Police spokesman Kombes Winardy told Antara that the arrests follow a month-long investigation and that a sixth suspect is being pursued.
He added that the elephant was initially discovered in a palm oil plantation in Jambo Reuhat village in the Banda Alam District and that an autopsy had confirmed poisoning to be its cause of death.
Indonesian conservation law prohibits the killing and trading of protected animals like Sumatran elephants; if found guilty, the men could face fines and up to 10 years imprisonment.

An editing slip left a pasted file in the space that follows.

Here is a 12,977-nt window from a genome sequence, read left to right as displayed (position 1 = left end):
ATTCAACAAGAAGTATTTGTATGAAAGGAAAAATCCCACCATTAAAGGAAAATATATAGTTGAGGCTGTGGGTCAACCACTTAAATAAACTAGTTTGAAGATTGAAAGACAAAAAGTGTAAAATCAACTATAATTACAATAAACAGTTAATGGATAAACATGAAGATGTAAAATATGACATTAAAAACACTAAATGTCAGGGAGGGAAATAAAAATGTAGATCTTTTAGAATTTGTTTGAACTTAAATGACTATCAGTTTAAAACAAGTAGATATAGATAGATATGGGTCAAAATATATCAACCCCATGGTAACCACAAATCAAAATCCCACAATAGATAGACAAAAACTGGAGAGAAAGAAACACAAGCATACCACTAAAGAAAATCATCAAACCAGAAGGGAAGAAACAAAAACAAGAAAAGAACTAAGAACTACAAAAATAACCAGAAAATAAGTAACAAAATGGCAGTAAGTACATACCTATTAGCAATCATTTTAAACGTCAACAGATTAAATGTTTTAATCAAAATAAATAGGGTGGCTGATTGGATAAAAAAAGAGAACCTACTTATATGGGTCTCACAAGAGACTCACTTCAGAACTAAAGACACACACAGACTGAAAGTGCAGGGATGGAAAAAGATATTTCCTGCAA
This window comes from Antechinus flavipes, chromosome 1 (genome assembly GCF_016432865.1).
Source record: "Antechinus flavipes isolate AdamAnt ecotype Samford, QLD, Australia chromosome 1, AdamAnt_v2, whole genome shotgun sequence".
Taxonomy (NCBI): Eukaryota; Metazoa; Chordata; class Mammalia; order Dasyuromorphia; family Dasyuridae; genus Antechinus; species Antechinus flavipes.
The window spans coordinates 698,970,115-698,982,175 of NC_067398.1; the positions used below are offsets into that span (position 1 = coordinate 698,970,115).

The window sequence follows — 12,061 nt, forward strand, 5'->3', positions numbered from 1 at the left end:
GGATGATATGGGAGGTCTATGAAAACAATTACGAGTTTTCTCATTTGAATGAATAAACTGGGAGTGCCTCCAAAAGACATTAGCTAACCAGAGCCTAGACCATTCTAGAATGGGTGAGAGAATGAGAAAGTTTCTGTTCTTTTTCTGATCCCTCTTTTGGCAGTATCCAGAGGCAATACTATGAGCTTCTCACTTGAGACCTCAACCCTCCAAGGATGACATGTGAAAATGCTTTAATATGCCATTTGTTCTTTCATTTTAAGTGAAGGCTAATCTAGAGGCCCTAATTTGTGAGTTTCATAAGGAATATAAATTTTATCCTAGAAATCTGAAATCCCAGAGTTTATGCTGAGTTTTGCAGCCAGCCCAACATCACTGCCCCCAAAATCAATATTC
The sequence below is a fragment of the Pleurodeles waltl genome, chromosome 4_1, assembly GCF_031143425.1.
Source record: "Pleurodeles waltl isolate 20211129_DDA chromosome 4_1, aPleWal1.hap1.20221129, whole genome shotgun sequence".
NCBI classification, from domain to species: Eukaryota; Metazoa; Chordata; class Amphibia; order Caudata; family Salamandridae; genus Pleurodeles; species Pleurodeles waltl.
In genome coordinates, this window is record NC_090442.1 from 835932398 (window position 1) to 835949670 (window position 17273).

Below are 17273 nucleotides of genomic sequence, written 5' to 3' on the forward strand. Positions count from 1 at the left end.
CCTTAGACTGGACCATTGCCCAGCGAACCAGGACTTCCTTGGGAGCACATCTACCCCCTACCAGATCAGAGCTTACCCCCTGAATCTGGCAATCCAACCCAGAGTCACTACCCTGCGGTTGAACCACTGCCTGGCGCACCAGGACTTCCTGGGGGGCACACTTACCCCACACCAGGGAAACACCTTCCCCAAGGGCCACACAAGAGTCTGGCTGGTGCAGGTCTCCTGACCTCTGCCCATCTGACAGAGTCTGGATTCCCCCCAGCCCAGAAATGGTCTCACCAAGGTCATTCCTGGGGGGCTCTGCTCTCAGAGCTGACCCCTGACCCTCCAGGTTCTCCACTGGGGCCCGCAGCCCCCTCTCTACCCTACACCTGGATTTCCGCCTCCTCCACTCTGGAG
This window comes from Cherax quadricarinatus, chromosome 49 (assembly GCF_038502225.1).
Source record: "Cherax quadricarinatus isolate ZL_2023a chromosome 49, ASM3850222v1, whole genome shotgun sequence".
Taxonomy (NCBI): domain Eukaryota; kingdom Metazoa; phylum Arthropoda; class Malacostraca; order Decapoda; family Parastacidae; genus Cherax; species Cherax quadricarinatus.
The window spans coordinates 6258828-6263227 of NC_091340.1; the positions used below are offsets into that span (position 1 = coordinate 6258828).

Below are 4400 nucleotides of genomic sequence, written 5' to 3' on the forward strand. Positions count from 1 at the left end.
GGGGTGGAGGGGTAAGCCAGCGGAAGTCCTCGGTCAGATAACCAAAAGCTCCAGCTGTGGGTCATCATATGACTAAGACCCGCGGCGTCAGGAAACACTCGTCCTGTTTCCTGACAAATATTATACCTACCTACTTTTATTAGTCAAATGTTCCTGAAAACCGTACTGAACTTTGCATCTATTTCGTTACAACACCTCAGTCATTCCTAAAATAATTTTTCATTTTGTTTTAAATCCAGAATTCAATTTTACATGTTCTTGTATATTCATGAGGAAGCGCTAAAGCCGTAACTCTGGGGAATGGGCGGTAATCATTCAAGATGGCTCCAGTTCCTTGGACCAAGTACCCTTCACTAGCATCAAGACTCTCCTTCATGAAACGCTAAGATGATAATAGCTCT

Only around 2,400—2,800 of the elephants survive in Sumatra and Borneo, according to the World Wildlife Fund (WWF), making them critically endangered.
But despite this, poaching remains common. In 2019, two Sumatran elephants were found dead in the space of a week, one of them on a plantation in Aceh.
The animals frequently enter the plantations to feed on palm oil fruits where they are targeted by poachers for their ivory.